This one is so easy! The goal is to get your partner to just withdraw from the conversation, shut down, and not actually engage in the conversation in any meaningful way. Saying absolutely nothing, giving reactive one word answers or mumbles, acting busy, or simply walking away. Your partner may do this for you if they feel overwhelmed, exhausted, aren’t safe expressing themself, or won’t be validated anyhow. As the aggressor in this you may become infuriated they aren’t responding any longer and you are now being invalidated, but that’s your part in this dance to play.

Do not take a break to allow for self soothing. It takes about 20 to 25 minutes after they stop thinking about what they’re upset about for the liver to filter out the adrenaline and cortisol you’ve worked so hard to have them flooded with. Saying things like, “oh,  you’re just going to walk away huh? I thought this was important!” can guilt them into staying even though nothing productive can come from the conversation. You can just keep beating them down instead of both of you agreeing to come back to the conversation later, calmer, and with some more self reflection.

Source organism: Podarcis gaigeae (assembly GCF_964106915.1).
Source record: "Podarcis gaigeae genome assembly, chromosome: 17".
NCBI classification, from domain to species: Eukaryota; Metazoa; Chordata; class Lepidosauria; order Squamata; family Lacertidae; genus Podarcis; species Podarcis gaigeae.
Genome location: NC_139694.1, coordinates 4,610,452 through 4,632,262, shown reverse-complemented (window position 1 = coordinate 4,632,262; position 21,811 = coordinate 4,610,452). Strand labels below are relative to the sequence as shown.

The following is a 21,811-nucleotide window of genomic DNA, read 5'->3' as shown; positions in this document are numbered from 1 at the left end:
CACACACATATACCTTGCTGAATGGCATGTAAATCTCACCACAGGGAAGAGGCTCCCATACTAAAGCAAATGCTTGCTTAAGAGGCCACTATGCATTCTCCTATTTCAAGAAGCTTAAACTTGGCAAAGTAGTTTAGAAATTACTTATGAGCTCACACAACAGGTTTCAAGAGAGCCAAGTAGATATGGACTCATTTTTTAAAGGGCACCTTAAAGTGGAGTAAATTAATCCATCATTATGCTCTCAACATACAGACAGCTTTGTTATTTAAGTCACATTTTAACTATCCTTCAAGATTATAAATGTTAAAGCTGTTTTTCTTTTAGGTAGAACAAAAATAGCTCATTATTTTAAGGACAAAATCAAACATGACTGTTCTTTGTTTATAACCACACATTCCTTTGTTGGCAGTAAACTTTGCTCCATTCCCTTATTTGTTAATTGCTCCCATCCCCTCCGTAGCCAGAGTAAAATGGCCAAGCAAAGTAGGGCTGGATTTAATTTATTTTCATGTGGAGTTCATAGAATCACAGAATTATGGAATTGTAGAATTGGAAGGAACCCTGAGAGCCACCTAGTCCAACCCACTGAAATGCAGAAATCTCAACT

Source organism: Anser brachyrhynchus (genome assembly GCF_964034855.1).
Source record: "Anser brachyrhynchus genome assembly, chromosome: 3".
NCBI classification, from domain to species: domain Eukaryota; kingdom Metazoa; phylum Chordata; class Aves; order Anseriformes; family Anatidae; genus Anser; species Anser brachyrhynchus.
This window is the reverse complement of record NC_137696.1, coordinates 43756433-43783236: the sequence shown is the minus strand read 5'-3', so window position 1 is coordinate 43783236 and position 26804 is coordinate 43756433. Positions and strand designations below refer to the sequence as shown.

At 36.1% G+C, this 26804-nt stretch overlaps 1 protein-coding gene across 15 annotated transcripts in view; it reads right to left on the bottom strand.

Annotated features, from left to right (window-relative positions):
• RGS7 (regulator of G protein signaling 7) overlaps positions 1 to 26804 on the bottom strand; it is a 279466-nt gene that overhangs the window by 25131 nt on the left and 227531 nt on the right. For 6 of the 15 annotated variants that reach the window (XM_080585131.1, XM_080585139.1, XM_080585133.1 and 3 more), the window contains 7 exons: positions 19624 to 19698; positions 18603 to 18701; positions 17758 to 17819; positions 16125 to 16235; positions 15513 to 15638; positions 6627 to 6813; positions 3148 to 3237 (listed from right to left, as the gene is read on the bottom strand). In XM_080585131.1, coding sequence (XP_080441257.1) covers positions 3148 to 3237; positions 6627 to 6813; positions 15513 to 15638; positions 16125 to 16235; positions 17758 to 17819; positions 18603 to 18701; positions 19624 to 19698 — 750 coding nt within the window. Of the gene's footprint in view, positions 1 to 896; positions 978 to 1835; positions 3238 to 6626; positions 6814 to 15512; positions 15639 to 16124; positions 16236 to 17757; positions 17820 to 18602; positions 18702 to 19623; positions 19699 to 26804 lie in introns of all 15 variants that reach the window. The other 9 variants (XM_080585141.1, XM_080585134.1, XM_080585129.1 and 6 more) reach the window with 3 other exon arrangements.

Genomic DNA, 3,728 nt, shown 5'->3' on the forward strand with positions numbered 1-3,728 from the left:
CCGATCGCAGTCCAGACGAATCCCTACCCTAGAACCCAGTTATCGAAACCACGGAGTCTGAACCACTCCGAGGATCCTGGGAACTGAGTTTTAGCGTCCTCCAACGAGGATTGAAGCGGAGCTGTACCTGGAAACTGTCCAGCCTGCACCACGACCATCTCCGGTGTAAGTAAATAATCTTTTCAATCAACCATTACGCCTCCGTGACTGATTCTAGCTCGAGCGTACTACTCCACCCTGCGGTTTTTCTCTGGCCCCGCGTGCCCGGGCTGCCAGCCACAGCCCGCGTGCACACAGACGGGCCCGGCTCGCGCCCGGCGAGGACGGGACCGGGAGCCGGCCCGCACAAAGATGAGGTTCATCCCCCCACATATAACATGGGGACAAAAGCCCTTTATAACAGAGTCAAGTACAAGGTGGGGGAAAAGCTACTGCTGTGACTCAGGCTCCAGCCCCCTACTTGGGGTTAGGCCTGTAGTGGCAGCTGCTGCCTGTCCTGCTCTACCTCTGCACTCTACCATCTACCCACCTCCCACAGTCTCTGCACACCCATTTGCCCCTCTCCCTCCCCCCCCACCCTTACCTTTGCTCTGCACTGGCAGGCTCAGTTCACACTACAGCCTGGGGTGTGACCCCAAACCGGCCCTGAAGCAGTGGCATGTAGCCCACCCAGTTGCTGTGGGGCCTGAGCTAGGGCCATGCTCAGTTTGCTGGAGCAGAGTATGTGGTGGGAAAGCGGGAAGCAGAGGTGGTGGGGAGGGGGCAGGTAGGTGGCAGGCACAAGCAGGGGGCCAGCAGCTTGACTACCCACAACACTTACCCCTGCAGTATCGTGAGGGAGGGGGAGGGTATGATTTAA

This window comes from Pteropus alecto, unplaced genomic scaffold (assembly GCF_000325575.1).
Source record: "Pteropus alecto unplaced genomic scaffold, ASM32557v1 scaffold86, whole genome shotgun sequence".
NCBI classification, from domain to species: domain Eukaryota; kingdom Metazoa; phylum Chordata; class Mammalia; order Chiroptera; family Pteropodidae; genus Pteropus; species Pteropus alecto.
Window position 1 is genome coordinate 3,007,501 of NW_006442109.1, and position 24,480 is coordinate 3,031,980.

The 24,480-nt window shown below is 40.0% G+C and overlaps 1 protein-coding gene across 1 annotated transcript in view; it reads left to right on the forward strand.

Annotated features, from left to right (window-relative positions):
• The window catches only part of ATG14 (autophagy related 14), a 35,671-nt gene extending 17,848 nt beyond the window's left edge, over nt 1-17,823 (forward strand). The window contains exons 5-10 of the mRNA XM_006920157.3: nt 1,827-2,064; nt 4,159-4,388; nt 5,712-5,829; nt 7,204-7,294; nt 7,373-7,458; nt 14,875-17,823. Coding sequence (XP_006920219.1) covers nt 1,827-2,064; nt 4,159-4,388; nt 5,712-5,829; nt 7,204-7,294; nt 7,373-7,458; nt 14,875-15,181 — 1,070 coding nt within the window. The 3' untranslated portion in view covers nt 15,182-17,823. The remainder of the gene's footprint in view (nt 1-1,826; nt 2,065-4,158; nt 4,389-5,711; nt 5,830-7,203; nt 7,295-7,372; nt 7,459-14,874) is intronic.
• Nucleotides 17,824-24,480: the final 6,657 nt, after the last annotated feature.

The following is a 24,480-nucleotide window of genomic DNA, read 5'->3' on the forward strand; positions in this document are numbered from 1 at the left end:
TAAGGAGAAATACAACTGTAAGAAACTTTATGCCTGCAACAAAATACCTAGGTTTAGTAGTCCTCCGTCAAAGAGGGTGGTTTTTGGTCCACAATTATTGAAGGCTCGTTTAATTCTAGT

This one is the most likely indicator in divorces so you know it’s going to do the trick! Straight disrespect. Mock them, name calling, roll your eyes when they talk, sneer at them, and use your most cunning insults. You just need them to feel, to know, you’re better than them and they are beneath you. If you have any long time negative thoughts of your partner it might even come naturally, which if you’ve used the 3 tricks above you’ve probably been able to stock up on unresolved frustrations. Phrases like, “you must be too stupid to even put juice away” or “you must have been too busy texting your crush , why don’t you go to their house and leave their juice out?” If you build enough contempt in the relationship, you can become more likely to get sick which could lead to even more stressors to fight about! It’s really the gift that keeps giving.

People who try to shut down contempts will try short term and long term strategies. In the moment they will try to avoid using “you” statements to help their partner not feel attacked, and turn using “I” statements into a habit. Those trying to go the distance will work on building habits of fondness and admiration. Talking about happy moments, creating happy moments, remembering times you helped each other through something tough… just generally sharing what you see as positive about the relationship and building a “we-ness” rather than a “me-ness”.

     Have any thoughts, questions, suggestions, or comments on this article? Broken link?   Wondering how to this can be applied, modified, or adapted to your polyamorous, swinging,        kink/ BDSM, or otherwise interesting relationship? Feel free to reach out to us here.